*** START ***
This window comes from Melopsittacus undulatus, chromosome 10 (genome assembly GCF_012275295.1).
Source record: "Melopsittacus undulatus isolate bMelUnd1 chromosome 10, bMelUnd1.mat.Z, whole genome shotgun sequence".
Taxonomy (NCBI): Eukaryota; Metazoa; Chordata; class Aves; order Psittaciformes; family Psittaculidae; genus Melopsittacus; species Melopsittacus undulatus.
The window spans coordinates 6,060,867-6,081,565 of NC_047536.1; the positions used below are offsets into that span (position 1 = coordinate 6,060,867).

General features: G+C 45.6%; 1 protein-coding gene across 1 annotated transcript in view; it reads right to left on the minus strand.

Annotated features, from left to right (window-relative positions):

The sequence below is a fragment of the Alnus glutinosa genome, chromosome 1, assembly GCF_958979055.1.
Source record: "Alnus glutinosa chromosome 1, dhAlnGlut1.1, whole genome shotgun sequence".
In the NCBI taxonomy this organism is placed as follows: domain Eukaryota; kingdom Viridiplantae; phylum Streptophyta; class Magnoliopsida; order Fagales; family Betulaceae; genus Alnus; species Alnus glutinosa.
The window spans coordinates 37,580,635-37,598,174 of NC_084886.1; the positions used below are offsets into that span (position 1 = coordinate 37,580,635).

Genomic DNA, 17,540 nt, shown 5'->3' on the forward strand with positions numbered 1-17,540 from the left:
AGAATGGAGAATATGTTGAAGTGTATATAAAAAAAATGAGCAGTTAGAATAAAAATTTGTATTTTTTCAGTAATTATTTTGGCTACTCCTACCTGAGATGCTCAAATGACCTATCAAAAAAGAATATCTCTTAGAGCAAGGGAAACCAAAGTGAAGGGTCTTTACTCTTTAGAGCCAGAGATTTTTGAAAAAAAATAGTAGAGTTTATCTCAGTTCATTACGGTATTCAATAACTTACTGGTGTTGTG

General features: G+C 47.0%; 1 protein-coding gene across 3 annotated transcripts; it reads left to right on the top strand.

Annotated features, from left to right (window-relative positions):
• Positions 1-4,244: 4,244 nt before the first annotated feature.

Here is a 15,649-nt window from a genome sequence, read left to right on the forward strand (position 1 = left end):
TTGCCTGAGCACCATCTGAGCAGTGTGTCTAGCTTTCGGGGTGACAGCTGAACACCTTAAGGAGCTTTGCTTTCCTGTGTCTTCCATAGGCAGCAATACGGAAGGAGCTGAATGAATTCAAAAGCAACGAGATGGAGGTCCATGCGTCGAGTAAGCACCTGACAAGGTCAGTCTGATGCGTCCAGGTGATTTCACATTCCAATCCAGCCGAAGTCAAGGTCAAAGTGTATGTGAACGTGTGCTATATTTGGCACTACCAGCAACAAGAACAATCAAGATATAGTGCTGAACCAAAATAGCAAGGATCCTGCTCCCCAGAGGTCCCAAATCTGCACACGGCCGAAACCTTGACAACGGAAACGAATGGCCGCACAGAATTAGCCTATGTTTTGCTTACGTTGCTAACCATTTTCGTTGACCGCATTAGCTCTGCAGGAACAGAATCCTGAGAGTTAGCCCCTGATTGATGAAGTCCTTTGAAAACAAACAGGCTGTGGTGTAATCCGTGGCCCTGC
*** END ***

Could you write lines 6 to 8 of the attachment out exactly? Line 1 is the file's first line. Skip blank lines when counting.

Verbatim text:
Annotated features, from left to right (window-relative positions):

The sequence below is a fragment of the Alnus glutinosa genome, chromosome 1, assembly GCF_958979055.1.
Source record: "Alnus glutinosa chromosome 1, dhAlnGlut1.1, whole genome shotgun sequence".